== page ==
I looked through a number of options. The first one that I visited was Sigma Pi. I think it was a Sunday afternoon. I drove up in a little Studebaker. I parked the car at the bottom of the hill; I wasn’t sure what to do. I knocked on the door and your dad was first one to greet me. He made me feel like something special. It was my first recollection of your dad and it has stuck with me for a long time.
Your dad studied mechanical engineering. We didn’t have a lot of classes together. I remember he was a little on the serious side. I do remember one time when he let his hair down though. I can’t remember the occasion, but it was an excuse to have a keg party. I had a lab in the afternoon. I came in and heard all this commotion in the rec room. They had apparently drunk so much beer they were throwing it at each other and I saw your dad right there in the middle of it. That is one of the few times I remember he let his hair down.
He ran for president of the Inter Fraternity Council and won. He had envisioned that we should have a fraternity row. Your dad had the idea could put them together, nicer looking, have an influence on social activities. He pushed that. Not sure how long after we graduated. Maybe in the 60s but it did happen. He graduated in ‘56. Your dad made that happen.
1953 Sigma Pi brother Garland Pass
Garland Pass, Sigma Pi brother
Interviewed in Avon, CT on March 23, 2013
We joined the fraternity at the same time. I think there were 4-6 of us. We got to know each other as pledges at Sigma Pi. The house was arranged so that the second floor was the study rooms – 4 or 5 and each held about 4 people. Not all members lived at fraternity – some lived in dorms or apartments. For those who lived there, we studied on the second floor. We slept on the third floor. Gerald, Henry and I shared a study room and maybe one other person. Gerald was already there when we arrived.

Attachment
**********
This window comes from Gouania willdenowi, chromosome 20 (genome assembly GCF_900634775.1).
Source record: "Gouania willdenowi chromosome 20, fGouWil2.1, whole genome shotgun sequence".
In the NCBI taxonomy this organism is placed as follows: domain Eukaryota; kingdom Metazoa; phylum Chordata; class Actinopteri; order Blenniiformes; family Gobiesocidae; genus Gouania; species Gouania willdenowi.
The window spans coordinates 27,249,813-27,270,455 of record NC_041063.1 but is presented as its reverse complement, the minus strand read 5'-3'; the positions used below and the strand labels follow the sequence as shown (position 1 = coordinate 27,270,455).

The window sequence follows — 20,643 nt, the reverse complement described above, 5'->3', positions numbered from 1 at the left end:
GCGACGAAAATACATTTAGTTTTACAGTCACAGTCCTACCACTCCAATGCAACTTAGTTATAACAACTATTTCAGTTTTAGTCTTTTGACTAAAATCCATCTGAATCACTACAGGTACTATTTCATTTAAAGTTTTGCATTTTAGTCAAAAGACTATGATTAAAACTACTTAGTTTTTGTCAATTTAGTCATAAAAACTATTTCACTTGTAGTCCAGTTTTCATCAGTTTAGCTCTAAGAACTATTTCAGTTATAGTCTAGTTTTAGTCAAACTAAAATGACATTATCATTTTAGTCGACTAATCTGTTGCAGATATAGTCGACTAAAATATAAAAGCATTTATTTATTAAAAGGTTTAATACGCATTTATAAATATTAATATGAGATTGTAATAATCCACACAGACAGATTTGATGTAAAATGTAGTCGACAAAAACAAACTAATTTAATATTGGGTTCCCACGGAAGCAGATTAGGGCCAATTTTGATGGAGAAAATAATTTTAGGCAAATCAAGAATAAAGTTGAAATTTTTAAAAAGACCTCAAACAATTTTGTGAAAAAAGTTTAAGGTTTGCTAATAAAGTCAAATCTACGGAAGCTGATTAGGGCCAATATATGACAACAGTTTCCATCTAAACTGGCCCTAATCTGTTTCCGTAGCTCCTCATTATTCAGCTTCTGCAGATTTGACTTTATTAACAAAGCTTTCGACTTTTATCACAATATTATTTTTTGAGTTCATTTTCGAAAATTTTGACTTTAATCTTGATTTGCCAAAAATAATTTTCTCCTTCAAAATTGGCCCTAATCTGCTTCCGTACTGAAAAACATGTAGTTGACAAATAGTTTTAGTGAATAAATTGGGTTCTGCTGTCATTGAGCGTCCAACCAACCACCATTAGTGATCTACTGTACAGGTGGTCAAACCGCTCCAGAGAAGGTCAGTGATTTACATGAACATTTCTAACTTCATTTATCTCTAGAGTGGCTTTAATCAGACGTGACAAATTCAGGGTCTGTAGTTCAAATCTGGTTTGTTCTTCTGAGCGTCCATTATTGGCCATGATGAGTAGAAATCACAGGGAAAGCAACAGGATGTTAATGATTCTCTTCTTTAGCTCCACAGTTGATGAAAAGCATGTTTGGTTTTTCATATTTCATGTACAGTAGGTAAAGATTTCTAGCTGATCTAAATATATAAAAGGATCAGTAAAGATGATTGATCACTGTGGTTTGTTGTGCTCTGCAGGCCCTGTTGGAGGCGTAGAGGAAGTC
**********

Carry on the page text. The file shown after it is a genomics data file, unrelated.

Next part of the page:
Henry was mechanical engineer, as was Gerald. It was completely different from engineering classes in architecture. We did more structural engineering to design buildings. We only saw each other after class. I certainly knew what I wanted and I think they did too.
One of my memories is we ate peanut butter sandwiches. One of the members, Paul something, worked for Skippy. Every so often, he would bring a large case of Skippy peanut butter. It was pretty traditional to take a break, go to the kitchen and fix a sandwich. Most people think of peanut butter and jelly but there is a savory side of peanut butter – peanut butter and mayonnaise. Some called it a ‘grease and glue’ sandwich, which is pretty descriptive.
Henry was very clever. I remember during hazing week, one evening we had to go one a scavenger hunt. One of the things we had to find was a dandelion, which had long since blossomed and gone. Henry very cleverly found a magazine with a picture of a lion. He wrote “dandy” on top for a “dandy lion.”
Hazing was part of the experience. We had to eat a raw onion, wear an undershirt made of a burlap bag. I don’t recall the karo syrup. I do remember 3-4 of us got dropped off together. Stopped a car and thumbed a way back. A car came by. It was isolated but I guess not too isolated.
I had a painting hanging in the study room. For some reason, Henry had a gun in the dorm. He was playing around with it, and shot a big hole in it. Then he bought the painting. I remember I was perhaps studying outside the dorm. When I came in they had left the painting there on the wall. They were taking bets as to what my first expression would be. They had taken a pool. But I don’t remember what I said.